Sunday, April 2, 2017


noun: acceptance; plural noun: acceptances

the action or process of being received as adequate or suitable, typically to be admitted into a group.

“you must wait for acceptance into the club”

For a long time, disabled people have been waiting for this club acceptance. Some have been granted honorary membership in the club over the years. Those who can pass as “nearly normal” and seemingly have fewer needs can gain entry some of the time. Most of the time though, they are only accepted as temporary members and really have to work hard pretending not to be disabled. The minute their wheelchair or service animal causes an inconvenience to the club, they are cast out.

Autistic people are no exception to this club instability. Those who learn to keep their disability hidden sometimes can sneak in unnoticed. Soon, however, autistic behaviors arise and they too are cast out of the club. Does it matter that the autistic person’s behavior is often more mature or empathetic than that of their peers? No. The only thing that seems to matter is assimilation - not appearing disabled in any way.

Organizations have sprung up over the years to enforce this club membership. Oh they don’t tell you that is their goal; instead they tell you they are there to spread “awareness” and help fund “research for cures.” Both of these activities directly enforce strict regulation on club membership criteria, however. Awareness campaigns do so by pointing out and emphasizing people’s differences. By emphasizing an Autistic person’s behavior as different or unusual the idea that autistic people are “not like the other club members” is reinforced. That is, they do not belong in the club.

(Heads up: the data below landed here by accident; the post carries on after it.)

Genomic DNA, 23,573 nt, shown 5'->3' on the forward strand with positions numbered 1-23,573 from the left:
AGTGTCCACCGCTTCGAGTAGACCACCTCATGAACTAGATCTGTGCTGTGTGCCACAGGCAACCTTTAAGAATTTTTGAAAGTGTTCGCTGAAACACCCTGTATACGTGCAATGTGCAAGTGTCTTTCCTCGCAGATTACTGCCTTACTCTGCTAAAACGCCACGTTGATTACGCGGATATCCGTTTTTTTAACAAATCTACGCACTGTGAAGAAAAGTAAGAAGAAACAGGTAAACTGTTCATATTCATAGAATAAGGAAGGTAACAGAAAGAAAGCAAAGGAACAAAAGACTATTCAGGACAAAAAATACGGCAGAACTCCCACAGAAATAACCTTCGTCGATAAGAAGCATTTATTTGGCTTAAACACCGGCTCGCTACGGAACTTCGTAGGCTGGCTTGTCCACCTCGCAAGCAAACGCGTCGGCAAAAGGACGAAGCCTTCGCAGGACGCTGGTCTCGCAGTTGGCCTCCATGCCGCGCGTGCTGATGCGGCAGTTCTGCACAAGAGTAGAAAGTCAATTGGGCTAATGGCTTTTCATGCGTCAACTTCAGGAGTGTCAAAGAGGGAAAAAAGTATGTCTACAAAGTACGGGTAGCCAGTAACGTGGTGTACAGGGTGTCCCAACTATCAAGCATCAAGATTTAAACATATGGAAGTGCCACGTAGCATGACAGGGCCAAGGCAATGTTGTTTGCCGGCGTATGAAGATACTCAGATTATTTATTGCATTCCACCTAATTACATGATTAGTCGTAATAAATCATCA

Then there is the “cure.” When an autistic person speaks out against curing themselves, organizations - especially those who want you to “Light it up Blue” or “Talk about Curing Autism,” tell club members that this is a testimony to how very ill the autistic person is. They use the autistic person’s disability against them by discounting their words and desires as irrelevant due to being disabled. These organizations talk about how very difficult autism is on club members as reason enough to eradicate autistic people. They do not want autistic people to exist because they believe autistic people are a burden to the club. They believe that autistic people are too different. Accepting diversity into a rigid group like this can be challenging. So all of this is for the convenience of the current club members; none of this is for autistic people. And none of this truly benefits the club in the long run.

The club sounds like a really awful group but it is one from which most cannot escape. It is society. And it is time that we remove the exclusivity from its membership criteria. It is time we stop determining who is worthy. And it is high time we stop holding “awareness” campaigns that stigmatize people based on their differences.

In honor of my son, my Prince, I celebrate Autism Acceptance. I do so not just this April, but everyday and will so for the rest of my life.

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